Thursday, February 22, 2018

Book Note: Macbeth, Illustrated by Salvador Dali

Shakespeare, William. Macbeth. Illus. Salvador Dali. Garden City: Doubleday, 1946.

As you might expect, I have a fairly-large collection of Shakespeare books. I have large scholarly tomes and children's retellings, modern Shakespearean fiction and Shakespeare biographies, critical editions of the plays and books on Shakespeare films.

But I don't have much that would count as rare or valuable—except one book: The first edition of the Macbeth illustrated by Salvador Dali. It's not in great condition, and it doesn't have the slipcase that originally accompanied it, but I picked it up at a bargain rate, and perhaps it will appreciate in value.

If it doesn't, that's fine—that's not the point. The point is that I will grow in my appreciation of it.

I don't dip into it too often, but my eye fell on it (insert King Lear joke here) as I was glancing over my shelves, and I decided to glance through it and give it a write-up here.

The illustrations seem to me to be typical of Dali—they're odd and unexpected . . . and they seem to pop right off the page into the viewer's face. Here, for example, is the illustration of the line about Duncan's horses eating each other:

And here's an illustration that goes with Macbeth's visit to the Weïrd Sisters in Act IV:

The illustrations are wild, interesting, and disturbing. They do seem to fit the play pretty well.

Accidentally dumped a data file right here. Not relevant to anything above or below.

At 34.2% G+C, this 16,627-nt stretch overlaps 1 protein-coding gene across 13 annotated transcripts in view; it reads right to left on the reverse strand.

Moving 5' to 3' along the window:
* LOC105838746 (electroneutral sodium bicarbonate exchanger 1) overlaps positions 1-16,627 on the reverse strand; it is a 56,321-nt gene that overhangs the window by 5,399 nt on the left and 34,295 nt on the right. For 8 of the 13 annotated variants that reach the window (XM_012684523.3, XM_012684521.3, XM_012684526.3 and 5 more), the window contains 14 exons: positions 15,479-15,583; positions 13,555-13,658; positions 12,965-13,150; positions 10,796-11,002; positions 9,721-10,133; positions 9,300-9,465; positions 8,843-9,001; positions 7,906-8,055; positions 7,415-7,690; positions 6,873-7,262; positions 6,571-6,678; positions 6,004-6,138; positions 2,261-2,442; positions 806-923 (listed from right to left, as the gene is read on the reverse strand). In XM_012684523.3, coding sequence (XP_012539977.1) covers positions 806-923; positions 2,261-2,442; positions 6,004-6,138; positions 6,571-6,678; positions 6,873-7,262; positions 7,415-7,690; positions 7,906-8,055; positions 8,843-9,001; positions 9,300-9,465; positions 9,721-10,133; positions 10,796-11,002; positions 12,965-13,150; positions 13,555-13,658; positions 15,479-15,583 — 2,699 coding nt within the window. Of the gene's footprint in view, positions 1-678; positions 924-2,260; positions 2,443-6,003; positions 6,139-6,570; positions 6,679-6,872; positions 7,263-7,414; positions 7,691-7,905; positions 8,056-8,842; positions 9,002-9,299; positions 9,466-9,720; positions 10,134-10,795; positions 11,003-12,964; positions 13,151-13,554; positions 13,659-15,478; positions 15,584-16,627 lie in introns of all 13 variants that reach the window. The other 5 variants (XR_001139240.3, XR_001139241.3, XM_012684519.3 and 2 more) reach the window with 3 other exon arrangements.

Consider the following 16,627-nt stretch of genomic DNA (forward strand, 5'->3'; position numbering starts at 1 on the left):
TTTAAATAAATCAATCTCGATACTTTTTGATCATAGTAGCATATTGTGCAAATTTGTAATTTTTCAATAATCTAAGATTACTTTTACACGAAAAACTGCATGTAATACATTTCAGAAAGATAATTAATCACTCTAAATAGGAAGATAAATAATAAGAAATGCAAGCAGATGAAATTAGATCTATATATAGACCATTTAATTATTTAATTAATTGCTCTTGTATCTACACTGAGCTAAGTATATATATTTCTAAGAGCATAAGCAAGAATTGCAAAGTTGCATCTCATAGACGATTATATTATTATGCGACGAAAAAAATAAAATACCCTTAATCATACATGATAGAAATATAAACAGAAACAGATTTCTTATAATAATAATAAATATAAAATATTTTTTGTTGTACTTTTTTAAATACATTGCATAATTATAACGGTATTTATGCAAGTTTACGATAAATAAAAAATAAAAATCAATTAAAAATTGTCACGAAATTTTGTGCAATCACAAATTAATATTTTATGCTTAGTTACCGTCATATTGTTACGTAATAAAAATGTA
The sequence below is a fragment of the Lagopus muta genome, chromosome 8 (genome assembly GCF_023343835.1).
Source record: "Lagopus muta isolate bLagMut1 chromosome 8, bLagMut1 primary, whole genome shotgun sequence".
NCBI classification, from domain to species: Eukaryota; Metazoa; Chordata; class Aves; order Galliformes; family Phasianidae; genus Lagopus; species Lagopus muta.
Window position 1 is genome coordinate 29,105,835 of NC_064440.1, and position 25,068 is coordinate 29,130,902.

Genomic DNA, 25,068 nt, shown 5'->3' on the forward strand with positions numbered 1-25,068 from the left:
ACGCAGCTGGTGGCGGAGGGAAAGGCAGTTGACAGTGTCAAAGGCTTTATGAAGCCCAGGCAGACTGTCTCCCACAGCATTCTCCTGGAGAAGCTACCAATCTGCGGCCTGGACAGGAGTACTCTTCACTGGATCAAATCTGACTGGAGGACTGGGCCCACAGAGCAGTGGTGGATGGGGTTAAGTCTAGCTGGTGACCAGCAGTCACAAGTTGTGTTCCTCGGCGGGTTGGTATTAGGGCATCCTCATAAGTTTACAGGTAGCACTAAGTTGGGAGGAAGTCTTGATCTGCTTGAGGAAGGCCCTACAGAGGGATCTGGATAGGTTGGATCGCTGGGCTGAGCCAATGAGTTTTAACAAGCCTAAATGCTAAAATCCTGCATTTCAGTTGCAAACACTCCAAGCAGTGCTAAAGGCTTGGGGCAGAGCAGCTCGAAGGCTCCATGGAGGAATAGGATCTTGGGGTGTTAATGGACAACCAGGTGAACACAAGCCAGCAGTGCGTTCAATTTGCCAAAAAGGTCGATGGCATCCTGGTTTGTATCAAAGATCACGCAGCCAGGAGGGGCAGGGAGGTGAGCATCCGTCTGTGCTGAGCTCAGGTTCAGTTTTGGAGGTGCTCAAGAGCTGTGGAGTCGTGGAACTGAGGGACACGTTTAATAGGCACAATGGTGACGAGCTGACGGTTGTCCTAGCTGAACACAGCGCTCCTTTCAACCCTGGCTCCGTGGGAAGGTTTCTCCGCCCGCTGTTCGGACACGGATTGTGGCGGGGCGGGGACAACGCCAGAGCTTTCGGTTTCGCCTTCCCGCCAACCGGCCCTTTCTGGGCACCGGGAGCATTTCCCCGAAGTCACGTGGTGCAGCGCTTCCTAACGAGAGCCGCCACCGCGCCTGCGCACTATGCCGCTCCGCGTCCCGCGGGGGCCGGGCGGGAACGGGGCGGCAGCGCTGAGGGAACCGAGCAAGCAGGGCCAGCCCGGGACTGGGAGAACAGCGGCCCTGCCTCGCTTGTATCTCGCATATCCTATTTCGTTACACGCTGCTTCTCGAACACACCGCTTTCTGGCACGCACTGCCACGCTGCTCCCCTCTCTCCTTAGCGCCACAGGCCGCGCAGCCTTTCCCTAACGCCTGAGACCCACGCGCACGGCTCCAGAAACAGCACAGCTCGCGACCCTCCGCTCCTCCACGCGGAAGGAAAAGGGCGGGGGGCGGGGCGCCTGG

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Bardfilm is normally written as one word, though it can also be found under a search for "Bard Film Blog." Bardfilm is a Shakespeare blog (admittedly, one of many Shakespeare blogs), and it is dedicated to commentary on films (Shakespeare movies, The Shakespeare Movie, Shakespeare on television, Shakespeare at the cinema), plays, and other matter related to Shakespeare (allusions to Shakespeare in pop culture, quotes from Shakespeare in popular culture, quotations that come from Shakespeare, et cetera).

Unless otherwise indicated, quotations from Shakespeare's works are from the following edition:
Shakespeare, William. The Riverside Shakespeare. 2nd ed. Gen. ed. G. Blakemore Evans. Boston: Houghton Mifflin, 1997.
All material original to this blog is copyrighted: Copyright 2008-2039 (and into perpetuity thereafter) by Keith Jones.

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